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Minute Steak with Cherry Red Wine Sauce


You may have noticed that it’s been quite some time since NDP posted, say, a recipe for chicken. Or meat. It’s probably starting to look like I’m a closeted vegetarian, but I swear, I’m really not. It’s just that eating factory-farmed beef and poultry gives me the creeps. Blame Michael Pollan’s The Omnivore’s Dilemma for showing me just how repulsive factory-farmed steers’ lives are. It’s just hard to imagine eating a cow that spends its life cooped up in tight quarters with other cows, is forced to eat a diet of grain (not cattle’s natural food source) that obviously makes it sick, and then sits in a pool of…frankly?…its own poop. Yuck.


A couple months ago, this fear really got the best of me, and I pretty much stopped buying meat. Kosher meat is hard enough to find; organic, grass-fed beef is nearly non-existent in these parts. For months, I satisfied my cravings for meat with Morningstar Farms (which, as you’ve read, makes a pretty mean substitute not just for meat but for bacon, as well). For quite some time, this impromptu vegetarian lifestyle was perfectly fine. I’ve never been a particularly regular meat eater, anyway, and D made do with the occasional meat meal at friends’ houses. But at a certain point, my cravings for real, honest-to-god boeuf got the best of me, so I started doing some research. To my genuine surprise, a synagogue right near where we live actually has an arrangement with a local farm, and every two weeks, they bring in a truckload of local, organic, grass-fed beef. Customers buy a “share” of beef or lamb (!), and that share contains between 25 and 30 pounds of assorted cuts, which might include ribeyes, minute steaks, pepper steaks, briskets, cube meat, flanken, ground meat, chuck steak, and more. The meat certainly isn’t cheap, but after my having my first taste of it tonight, I can assure you the price is well worth every penny.

I split my share with Eitan — a fellow food adventurer who took the plunge with me (thanks E!), and I’m hoping he’s as pleased as I am with the outcome. Hell, even D the subway lover said that tonight’s dinner was “the best job with steak I’d ever done!” And I have to agree with her. That’s partly thanks to the delicious and easy recipe I’ll share here — a simple concoction of red wine, red wine vinegar, some sugar, dried cherries, and some dijon mustard — but the quality of the meat is in no small part responsible for the tasty factor of tonight’s supper. The meat just tastes so darn good — so, um, beefy! I’m really glad to have so much more (ahem, 15 pounds or so?) of this delicious meat waiting for us in the freezer.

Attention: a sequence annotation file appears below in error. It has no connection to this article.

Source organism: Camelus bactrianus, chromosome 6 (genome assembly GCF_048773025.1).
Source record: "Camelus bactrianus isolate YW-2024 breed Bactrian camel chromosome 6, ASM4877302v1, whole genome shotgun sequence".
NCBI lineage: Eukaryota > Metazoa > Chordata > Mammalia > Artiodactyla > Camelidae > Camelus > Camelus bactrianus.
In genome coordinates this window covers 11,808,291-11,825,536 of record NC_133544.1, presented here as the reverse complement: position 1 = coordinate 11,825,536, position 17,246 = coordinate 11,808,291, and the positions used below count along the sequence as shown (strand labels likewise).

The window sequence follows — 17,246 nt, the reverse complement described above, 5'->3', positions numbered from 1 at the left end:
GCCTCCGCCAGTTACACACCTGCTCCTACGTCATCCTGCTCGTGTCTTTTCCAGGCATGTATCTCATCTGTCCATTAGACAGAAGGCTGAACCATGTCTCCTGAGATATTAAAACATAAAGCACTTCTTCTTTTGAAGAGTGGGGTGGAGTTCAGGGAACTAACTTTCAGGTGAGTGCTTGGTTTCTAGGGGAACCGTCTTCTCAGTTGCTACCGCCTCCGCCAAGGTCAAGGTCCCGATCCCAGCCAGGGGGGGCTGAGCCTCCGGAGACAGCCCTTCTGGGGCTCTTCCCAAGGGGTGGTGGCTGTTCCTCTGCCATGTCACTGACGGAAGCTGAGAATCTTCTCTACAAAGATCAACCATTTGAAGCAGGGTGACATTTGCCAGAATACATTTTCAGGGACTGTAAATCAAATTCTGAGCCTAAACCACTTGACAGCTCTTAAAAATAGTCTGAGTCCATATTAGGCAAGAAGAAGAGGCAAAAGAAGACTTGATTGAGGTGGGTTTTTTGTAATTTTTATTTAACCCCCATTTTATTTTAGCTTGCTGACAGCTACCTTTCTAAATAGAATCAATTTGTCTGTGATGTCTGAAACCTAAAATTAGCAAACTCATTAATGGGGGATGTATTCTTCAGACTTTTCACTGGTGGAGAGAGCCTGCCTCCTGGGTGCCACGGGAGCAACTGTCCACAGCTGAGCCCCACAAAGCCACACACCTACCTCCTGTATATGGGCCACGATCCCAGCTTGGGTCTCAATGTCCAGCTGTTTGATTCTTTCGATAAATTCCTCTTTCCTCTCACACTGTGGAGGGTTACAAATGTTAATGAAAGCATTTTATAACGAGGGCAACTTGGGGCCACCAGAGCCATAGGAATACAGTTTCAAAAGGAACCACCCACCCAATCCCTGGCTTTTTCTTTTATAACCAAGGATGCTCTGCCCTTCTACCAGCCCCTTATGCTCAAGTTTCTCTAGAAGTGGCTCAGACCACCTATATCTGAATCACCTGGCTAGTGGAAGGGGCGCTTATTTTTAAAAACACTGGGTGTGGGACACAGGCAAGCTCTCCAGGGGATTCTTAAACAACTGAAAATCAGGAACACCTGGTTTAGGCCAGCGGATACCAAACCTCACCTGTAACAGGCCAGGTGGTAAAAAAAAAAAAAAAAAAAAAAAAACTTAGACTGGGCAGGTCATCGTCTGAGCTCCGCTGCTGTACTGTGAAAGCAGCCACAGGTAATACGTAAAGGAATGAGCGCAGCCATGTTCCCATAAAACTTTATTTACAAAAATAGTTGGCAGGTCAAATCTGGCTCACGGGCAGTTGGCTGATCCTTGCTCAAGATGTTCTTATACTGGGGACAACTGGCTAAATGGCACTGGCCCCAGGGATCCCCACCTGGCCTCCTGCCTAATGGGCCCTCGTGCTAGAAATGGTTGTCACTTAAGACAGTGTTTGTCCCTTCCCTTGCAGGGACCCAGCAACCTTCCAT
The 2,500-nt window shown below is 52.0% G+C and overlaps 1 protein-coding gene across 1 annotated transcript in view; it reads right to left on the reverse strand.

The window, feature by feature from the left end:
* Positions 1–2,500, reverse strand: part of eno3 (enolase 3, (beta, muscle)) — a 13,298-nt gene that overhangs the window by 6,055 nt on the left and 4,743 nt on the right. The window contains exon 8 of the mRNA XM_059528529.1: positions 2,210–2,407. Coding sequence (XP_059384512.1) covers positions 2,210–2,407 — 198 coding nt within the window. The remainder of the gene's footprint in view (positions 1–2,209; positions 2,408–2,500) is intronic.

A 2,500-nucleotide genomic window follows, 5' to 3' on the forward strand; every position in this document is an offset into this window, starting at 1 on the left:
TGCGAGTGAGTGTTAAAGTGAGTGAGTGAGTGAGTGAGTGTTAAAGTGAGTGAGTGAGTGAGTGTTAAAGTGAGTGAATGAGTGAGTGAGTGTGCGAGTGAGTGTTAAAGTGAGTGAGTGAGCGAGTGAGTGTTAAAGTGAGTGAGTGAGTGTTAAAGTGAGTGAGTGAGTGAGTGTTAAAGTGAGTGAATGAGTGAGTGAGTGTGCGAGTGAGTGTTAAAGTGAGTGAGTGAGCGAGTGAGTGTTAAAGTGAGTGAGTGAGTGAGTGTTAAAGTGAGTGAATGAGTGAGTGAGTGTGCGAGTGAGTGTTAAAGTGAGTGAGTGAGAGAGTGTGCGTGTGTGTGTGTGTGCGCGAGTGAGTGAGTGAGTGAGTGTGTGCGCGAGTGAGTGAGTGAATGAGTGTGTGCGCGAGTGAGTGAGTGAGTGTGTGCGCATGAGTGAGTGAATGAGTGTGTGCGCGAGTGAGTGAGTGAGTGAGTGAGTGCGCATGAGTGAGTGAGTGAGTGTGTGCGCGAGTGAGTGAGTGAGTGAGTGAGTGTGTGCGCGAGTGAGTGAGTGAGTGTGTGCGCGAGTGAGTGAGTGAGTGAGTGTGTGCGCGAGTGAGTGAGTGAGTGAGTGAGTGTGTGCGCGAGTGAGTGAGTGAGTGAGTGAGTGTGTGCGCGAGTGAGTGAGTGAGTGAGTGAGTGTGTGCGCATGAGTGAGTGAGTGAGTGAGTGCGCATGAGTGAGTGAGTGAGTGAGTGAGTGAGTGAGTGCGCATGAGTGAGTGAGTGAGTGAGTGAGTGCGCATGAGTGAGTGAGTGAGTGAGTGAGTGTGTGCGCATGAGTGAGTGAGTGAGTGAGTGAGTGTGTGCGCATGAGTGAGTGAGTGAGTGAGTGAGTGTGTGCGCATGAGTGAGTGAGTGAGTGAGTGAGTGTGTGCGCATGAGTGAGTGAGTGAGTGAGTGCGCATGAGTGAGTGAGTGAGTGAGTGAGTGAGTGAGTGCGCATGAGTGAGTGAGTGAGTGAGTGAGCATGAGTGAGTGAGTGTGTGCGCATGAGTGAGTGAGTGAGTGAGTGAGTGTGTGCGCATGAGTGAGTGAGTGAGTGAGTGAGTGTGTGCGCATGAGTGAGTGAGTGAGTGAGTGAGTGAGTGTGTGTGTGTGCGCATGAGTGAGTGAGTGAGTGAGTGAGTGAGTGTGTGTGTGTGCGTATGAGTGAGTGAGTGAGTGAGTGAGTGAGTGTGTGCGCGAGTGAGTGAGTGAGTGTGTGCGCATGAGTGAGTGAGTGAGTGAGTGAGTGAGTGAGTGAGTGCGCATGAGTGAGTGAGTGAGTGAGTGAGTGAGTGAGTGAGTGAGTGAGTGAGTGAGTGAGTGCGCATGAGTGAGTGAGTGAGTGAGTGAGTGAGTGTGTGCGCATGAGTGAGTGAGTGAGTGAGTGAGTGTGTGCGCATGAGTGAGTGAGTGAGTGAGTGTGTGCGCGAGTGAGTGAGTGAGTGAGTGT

**For those who were interested in the source of the meat: Tifereth Israel, a synagogue in Upper Northwest DC, brings in the meat from a local farm every couple weeks. Their website is http://www.tifereth-israel.org .

Minute Steak with Cherry Red Wine Sauce
from The Washington Post

1/4 cup red wine vinegar
1/4 cup water
1/2 cup dry red wine
1/2 cup dried tart cherries
1/2 cup sugar
3 medium red onions
1 1/2 to 2 pounds thinly sliced top-round minute steak, cut into serving-size pieces
Freshly ground black pepper
1 tablespoon Dijon-style mustard (optional)

Combine the vinegar, water, red wine, dried cherries and sugar over medium-high heat. Bring to a boil, stirring to dissolve the sugar, then remove from the heat and let rest for 3 minutes.

Meanwhile, cut the onions into rings about 1/2 inch thick. Season the beef generously on both sides with salt and pepper.

Transfer the cherry mixture to a blender or food processor and puree to form a thick, almost-smooth sauce. (I skipped this step, and rather preferred the lovely soft texture that the cherries added to the sauce.) Add the mustard and pulse to combine; season with salt and pepper to taste. Reserve about 1/2 cup of the sauce and place the remaining sauce in a large mixing bowl. Add the onions; toss to coat evenly.

When ready to cook, preheat a large grill pan over high heat. Use tongs to transfer the onion rings to the grill pan and cook for 2 minutes, turning them over once.

Meanwhile, add the beef to the sauce in the mixing bowl and turn to coat on both sides. Move the onion rings aside in the grill pan and use tongs to add the beef to the pan. Cook for 2 minutes, then turn the meat and onions over and cook for 2 to 4 minutes, moving them around in the pan, until evenly done.

To serve, drizzle the reserved sauce over the beef; divide among individual plates, along with the onions. Serve hot.

Comments on this entry are closed.

  • Aaron November 7, 2008,

    Hey Rivka, what local shul is that that has the deal? How much is it, and can you tell me more about it?

  • Simon Firestone November 7, 2008,

    Ooh it looks amazing.

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